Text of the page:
Blackwell Publishing

Molecular evolution and neutral theory - What were Kimura's arguments for neutralism?


Segregrational load at more than one locus

The load exists because with Mendelian heredity it is impossible to create a population of pure-breeding heterozygotes.

Even in the extreme cases of s=t=1, when all homozygotes die before reproduction, the matings between heterozygotes will still generate the inferior homozygous forms; in practice, s and t are less than 1 and the homozygote crosses contribute too.

The population inevitably produces homozygotes every generation, and the average fitness of its members will therefore be below that of a heterozygote.

So far we have considered only one locus. But in a fruitfly population, there are about 3000 polymorphic loci, with heterozygosity averaging 0.33 each. If mean s = 0.1 for each of them, then at every locus the fitness of an average individual is about 0.967 compared with 1 for a heterozygote. We shall assume for now that natural selection operates independently on each locus; homozygotes at each of the 3000 loci contribute independently to the loss of average fitness in the population. The average fitness for all loci is found by multiplying up the average fitness of each of the 3000 polymorphic loci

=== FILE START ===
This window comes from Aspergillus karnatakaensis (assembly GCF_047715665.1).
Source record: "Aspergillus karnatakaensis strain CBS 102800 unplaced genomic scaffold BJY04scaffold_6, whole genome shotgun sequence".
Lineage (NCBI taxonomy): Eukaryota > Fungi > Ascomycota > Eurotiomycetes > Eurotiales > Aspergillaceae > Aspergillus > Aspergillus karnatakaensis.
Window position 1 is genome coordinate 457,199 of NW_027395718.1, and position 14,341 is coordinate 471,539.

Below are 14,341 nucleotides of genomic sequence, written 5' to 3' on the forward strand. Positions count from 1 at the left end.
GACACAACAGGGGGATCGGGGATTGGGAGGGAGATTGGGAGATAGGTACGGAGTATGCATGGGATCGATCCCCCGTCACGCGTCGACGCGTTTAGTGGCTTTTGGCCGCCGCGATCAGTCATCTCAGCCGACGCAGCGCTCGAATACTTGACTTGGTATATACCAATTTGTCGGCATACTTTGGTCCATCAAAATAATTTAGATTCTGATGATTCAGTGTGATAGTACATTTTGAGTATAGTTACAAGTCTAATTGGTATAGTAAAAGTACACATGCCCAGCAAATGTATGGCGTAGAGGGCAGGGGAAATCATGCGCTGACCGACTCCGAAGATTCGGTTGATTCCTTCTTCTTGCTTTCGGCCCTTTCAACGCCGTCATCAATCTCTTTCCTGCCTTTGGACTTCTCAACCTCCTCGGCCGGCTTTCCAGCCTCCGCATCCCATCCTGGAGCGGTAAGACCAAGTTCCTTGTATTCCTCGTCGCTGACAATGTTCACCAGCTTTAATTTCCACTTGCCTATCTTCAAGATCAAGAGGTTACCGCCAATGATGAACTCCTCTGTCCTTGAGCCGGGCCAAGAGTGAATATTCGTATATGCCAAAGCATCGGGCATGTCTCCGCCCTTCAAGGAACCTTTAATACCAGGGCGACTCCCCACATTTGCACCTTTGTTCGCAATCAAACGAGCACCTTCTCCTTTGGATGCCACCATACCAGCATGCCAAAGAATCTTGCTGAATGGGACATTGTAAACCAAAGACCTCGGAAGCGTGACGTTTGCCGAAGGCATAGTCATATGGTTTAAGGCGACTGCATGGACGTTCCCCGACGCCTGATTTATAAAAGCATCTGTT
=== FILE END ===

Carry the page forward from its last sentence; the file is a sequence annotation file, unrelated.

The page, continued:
mean v = (1 - 0.33 x 0.1)3000
= 0.9673000 = 10-43

This is an absurdly low number. It means that if we compare the fitness of an imaginary individual who was heterozygous at all 3000 loci (who has wopt = 1), with that of a random member of the population, the full heterozygote would be 1043 times fitter than the randomly picked individual.

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